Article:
Skip to content

The EU’s Digital Services Act

The DSA came into effect last month. It applies specific requirements to ecommerce operators in the EU. The Act defines ecommerce/internet providers into a number of categories. The major platforms (mainly Big Tech) must apply a series of regulations, smaller platforms are expected to reach a lesser level of compliance and internet providers (ISPs and the like) are also required to take some responsibility for the content they carry. The DSA was rushed through in 3 years by the European Commission. It stretches to over 140 pages, which makes it one of the most detailed EU regulations, but the rush to get it adopted has left a number of contradictions and unclear rules which are causing internet companies legal headaches. Major ecommerce companies have pointed out that the Act is fundamentally unfair in that it places requirements on them which are not placed on bricks and mortar retailers. A vast majority of the estimated 10,000 smaller platforms in the EU, on the other hand, remain blissfully ignorant of the new requirements they face. The Act sets up a regulator with impressive powers to fine or apply desist orders.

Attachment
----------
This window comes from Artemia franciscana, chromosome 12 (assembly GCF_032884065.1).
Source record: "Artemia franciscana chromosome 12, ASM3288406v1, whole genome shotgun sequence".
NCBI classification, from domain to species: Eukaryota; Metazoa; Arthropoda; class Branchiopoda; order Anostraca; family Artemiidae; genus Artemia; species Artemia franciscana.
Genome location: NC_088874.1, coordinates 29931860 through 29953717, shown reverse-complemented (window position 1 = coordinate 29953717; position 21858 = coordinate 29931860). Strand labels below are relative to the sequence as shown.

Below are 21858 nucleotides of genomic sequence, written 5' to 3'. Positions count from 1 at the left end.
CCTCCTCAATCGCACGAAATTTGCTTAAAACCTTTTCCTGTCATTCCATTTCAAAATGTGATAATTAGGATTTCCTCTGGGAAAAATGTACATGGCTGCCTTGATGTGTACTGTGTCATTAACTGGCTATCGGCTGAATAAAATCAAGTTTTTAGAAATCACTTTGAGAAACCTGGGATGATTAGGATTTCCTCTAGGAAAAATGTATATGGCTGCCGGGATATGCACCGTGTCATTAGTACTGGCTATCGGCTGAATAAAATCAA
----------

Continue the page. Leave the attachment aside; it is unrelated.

Policymakers have spent years designing laws and regulations to go after Big Tech. But they were not prepared for the rise of decentralized alternatives—from cryptocurrencies and NFTs on the blockchain to microblogging services like Mastodon and video streaming services like PeerTube. These services focus on decentralizing common online services to provide users with peer-to-peer alternatives to “Big Tech.” Advocates of decentralized services believe they will give users more choice over what rules they follow, what content they see, and what personal data they share—potentially improving free speech, user safety, and data privacy. But policymakers have mostly designed Internet regulations for centralized services. Recent laws, including the DSA and the Online Safety Bill, provide more questions than answers on how they would potentially affect decentralized platforms.

Posted in

Alastair Tempest

Become a member

Join the Ecommerce Forum South Africa and benefit from industry insights in South Africa and Africa.

Sign up to newsletter

Sign up to our newsletter and stay informed of the progress we are making at the Ecommerce Forum South Africa with government during Coronavirus.